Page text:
Nice work, as usual, by Horace Dediu. There’s very little to comment on the data itself — it’s quite self-explanatory. This is undoubtedly one of those graphs with a great ‘whoa’ factor. Apple sold many more iPhones in five years than Macs in 28 years. But once the immediate ‘whoa’ factor wears off, I wonder: is this really that surprising? And also: Macs, iPads and iPhones/iPods are three very different categories; should they be compared against one another?
I remember a while ago how people were afraid that Apple could abandon the Mac platform because of the huge success of iOS devices, and I also remember how all these people were surprised that Apple could sell so many more iPhones than Macs. But, I thought, isn’t it rather obvious? Of course Apple sells more phones than computers. These are different devices with different uses and different prices, aimed at (slightly) different markets.
Imagine a company into the office furniture business, specifically desks and chairs. Beautifully crafted wooden desks and chairs. First they serve a rather niche market, then the business gets more profitable as word is spread about the quality of their products. Then one day they start producing pencils and small drawing tools. Then after a while you examine the sales of desks, chairs and pencils. Of course pencil sales are going to be way higher than desk sales. A pencil is versatile, portable, more affordable you buy more than one, you change pencil after a while. A desk is comparatively more difficult to place. But is it reasonable to compare their respective sales as if they were two competing products? I don’t think so.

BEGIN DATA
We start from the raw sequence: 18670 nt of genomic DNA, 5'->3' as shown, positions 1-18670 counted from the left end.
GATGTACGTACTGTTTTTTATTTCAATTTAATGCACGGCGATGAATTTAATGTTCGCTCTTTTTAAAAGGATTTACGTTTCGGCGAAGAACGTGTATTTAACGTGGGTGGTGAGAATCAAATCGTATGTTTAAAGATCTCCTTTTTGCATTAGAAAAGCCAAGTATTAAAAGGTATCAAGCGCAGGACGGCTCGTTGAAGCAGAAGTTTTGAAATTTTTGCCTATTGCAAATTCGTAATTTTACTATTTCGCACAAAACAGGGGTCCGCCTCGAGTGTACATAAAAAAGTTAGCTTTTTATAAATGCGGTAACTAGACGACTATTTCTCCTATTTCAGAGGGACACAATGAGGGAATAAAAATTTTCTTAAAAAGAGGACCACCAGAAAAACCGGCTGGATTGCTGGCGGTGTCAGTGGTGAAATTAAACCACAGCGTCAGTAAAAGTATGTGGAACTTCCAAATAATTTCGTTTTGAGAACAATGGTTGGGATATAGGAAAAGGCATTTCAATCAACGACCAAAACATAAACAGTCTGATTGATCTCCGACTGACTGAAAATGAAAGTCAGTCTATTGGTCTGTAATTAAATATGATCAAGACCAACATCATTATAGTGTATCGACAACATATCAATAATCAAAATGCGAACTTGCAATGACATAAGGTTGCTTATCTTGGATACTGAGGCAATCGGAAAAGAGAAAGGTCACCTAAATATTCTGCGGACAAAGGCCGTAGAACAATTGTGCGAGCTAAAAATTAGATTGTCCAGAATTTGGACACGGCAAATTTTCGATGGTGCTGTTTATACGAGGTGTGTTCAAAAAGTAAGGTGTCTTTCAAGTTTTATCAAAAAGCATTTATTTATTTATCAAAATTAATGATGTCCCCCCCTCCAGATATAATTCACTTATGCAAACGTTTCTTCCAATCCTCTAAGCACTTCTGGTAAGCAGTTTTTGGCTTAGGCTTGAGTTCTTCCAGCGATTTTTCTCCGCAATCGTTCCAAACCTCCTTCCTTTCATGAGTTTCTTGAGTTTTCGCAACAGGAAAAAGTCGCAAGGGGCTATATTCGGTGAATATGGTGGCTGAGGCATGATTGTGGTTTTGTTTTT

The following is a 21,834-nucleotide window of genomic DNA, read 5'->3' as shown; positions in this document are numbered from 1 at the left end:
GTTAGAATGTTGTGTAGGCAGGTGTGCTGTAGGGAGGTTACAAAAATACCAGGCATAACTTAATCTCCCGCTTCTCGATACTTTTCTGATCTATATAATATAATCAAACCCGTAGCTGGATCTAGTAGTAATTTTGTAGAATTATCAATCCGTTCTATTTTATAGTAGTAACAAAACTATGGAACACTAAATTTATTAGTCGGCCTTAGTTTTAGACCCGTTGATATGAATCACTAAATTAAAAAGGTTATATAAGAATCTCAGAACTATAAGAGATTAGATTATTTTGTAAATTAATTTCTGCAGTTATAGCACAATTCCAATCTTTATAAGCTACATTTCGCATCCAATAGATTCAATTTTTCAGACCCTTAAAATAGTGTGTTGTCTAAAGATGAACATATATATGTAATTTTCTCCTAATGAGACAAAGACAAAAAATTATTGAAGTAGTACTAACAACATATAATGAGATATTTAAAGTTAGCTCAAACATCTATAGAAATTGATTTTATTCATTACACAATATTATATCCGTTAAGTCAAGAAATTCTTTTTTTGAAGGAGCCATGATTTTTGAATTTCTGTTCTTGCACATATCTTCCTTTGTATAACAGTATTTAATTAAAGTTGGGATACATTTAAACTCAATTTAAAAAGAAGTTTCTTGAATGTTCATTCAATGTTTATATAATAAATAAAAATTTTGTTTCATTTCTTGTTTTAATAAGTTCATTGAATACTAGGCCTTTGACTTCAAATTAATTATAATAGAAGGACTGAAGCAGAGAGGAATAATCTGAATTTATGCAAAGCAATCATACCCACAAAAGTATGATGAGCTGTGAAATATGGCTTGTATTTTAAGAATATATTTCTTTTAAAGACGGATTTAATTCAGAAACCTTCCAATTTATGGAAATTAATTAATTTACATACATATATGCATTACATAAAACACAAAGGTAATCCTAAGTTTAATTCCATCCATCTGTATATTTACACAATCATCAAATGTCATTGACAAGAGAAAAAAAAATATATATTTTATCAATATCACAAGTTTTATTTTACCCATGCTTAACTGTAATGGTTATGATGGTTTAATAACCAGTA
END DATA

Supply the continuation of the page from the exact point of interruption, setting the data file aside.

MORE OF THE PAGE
My example is a little extreme, I know, but I hope it helps to illustrate my point. When looking at that graph, one is tempted to conclude that, since almost 200 million iPhones were sold in 5 years and roughly 120 million Macs were sold in 28 years, therefore the iPhone is a more successful product than the Mac. They are, however, products with different stories, born under very different circumstances and in very different computing eras. We should look at that graph as a breakdown of a compounded success, where each ingredient is not ‘competing’ against the other, especially considering that Mac sales help iOS sales and vice-versa.